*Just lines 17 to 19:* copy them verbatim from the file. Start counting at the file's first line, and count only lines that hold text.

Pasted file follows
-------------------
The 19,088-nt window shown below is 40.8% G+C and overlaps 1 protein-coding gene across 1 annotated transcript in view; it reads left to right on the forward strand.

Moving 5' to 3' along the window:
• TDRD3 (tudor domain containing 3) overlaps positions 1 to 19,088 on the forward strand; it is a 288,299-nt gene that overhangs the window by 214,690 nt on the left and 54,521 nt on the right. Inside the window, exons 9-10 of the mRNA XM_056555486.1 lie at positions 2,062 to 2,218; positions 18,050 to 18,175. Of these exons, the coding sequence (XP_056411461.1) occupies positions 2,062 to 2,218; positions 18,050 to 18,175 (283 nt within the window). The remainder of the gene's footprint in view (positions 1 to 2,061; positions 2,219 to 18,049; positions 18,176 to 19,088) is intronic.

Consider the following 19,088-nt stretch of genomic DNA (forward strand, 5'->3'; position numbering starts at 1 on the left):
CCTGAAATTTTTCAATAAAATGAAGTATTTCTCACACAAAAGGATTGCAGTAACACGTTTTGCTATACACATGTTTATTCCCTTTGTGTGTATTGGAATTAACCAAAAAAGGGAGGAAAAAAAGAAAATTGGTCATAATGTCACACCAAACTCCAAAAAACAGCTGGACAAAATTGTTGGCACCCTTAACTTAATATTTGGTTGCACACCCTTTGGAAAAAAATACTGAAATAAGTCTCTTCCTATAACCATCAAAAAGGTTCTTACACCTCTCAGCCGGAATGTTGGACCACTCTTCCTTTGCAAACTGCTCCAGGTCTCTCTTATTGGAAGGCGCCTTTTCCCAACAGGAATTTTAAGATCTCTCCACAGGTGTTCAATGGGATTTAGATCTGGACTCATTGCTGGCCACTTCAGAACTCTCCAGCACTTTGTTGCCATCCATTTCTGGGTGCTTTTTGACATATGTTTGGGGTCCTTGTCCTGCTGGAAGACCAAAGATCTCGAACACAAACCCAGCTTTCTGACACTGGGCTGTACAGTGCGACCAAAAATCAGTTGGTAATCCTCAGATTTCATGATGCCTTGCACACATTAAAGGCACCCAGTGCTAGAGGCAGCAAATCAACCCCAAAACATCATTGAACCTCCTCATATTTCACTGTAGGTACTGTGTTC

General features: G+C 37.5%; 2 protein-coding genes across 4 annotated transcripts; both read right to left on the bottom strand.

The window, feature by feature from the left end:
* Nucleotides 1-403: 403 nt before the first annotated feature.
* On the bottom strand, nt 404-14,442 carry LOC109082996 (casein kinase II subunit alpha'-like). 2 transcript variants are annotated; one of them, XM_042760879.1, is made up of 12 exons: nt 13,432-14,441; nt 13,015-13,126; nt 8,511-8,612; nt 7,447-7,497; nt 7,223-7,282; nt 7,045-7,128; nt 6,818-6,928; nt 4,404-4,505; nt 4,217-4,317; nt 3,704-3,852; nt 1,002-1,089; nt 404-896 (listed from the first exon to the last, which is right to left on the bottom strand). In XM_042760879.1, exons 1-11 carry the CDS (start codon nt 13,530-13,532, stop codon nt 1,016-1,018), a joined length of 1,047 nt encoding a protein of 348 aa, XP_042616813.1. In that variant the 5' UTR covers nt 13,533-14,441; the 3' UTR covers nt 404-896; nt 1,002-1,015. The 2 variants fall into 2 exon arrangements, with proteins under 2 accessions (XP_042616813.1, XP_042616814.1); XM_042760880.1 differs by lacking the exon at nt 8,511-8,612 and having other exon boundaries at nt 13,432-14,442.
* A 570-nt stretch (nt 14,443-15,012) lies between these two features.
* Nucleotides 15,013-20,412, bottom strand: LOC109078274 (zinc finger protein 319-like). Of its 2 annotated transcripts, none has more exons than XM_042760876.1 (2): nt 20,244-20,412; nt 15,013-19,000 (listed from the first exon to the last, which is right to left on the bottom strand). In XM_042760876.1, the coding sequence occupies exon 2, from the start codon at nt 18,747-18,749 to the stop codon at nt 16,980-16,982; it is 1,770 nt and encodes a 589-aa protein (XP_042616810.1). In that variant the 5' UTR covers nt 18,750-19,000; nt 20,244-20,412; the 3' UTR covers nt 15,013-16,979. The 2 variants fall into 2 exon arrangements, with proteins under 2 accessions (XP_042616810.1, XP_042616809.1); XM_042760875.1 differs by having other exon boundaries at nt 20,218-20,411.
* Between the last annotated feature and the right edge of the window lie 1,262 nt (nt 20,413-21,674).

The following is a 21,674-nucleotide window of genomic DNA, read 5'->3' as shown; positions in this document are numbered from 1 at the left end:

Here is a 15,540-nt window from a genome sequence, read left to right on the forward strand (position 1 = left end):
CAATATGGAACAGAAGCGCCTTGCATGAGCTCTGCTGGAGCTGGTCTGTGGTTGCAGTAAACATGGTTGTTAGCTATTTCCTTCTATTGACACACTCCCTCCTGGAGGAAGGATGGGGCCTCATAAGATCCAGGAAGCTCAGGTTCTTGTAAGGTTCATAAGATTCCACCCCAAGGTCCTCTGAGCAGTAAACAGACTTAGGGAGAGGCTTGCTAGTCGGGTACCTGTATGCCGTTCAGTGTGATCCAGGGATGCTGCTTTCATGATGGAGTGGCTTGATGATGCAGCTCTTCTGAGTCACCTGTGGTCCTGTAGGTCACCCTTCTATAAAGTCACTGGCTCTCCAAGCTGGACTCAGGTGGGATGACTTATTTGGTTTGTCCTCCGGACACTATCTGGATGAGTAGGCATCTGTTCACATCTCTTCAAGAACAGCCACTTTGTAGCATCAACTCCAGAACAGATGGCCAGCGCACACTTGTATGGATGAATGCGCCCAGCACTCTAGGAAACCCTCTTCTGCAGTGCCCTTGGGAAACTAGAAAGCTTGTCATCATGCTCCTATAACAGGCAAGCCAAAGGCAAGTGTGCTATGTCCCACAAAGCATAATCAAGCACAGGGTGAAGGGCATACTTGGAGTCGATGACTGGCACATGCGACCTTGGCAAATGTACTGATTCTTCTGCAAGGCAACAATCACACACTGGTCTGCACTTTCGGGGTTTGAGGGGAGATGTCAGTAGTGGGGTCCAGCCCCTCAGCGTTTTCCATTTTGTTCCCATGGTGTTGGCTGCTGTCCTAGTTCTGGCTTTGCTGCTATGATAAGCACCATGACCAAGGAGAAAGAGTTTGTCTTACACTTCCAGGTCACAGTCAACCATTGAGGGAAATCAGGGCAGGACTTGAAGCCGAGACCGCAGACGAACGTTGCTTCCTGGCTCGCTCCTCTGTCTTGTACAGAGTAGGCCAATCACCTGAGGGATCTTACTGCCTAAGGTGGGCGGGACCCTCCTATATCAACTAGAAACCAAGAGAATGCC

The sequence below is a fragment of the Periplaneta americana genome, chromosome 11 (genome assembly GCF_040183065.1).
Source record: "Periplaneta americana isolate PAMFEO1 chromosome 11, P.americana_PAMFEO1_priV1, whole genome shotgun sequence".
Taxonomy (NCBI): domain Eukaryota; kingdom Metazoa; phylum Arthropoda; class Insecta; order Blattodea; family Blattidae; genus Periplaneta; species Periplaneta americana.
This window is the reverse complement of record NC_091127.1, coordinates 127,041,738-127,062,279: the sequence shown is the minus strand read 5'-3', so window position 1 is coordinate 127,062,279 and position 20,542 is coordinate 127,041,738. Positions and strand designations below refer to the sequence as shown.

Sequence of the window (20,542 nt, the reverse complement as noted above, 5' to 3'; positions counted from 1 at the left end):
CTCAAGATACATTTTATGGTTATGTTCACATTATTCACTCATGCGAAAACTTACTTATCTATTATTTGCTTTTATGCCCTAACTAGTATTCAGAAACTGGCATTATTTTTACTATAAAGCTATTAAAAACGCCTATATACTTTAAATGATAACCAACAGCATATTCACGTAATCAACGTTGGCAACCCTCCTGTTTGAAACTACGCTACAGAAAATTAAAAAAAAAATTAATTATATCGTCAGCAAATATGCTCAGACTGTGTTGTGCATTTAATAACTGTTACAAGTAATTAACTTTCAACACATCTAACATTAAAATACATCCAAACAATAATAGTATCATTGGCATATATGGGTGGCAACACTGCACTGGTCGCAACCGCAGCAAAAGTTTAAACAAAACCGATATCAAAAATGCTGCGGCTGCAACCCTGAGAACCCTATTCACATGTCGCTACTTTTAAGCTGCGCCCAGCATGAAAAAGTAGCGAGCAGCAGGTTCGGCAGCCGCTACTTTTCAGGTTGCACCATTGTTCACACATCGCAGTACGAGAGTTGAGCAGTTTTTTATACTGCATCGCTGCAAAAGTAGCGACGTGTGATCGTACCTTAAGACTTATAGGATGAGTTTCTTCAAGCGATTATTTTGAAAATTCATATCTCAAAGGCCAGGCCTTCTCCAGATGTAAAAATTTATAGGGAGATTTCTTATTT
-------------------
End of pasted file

Source record: "Periplaneta americana isolate PAMFEO1 chromosome 11, P.americana_PAMFEO1_priV1, whole genome shotgun sequence".
Taxonomy (NCBI): domain Eukaryota; kingdom Metazoa; phylum Arthropoda; class Insecta; order Blattodea; family Blattidae; genus Periplaneta; species Periplaneta americana.
This window is the reverse complement of record NC_091127.1, coordinates 127,041,738-127,062,279: the sequence shown is the minus strand read 5'-3', so window position 1 is coordinate 127,062,279 and position 20,542 is coordinate 127,041,738. Positions and strand designations below refer to the sequence as shown.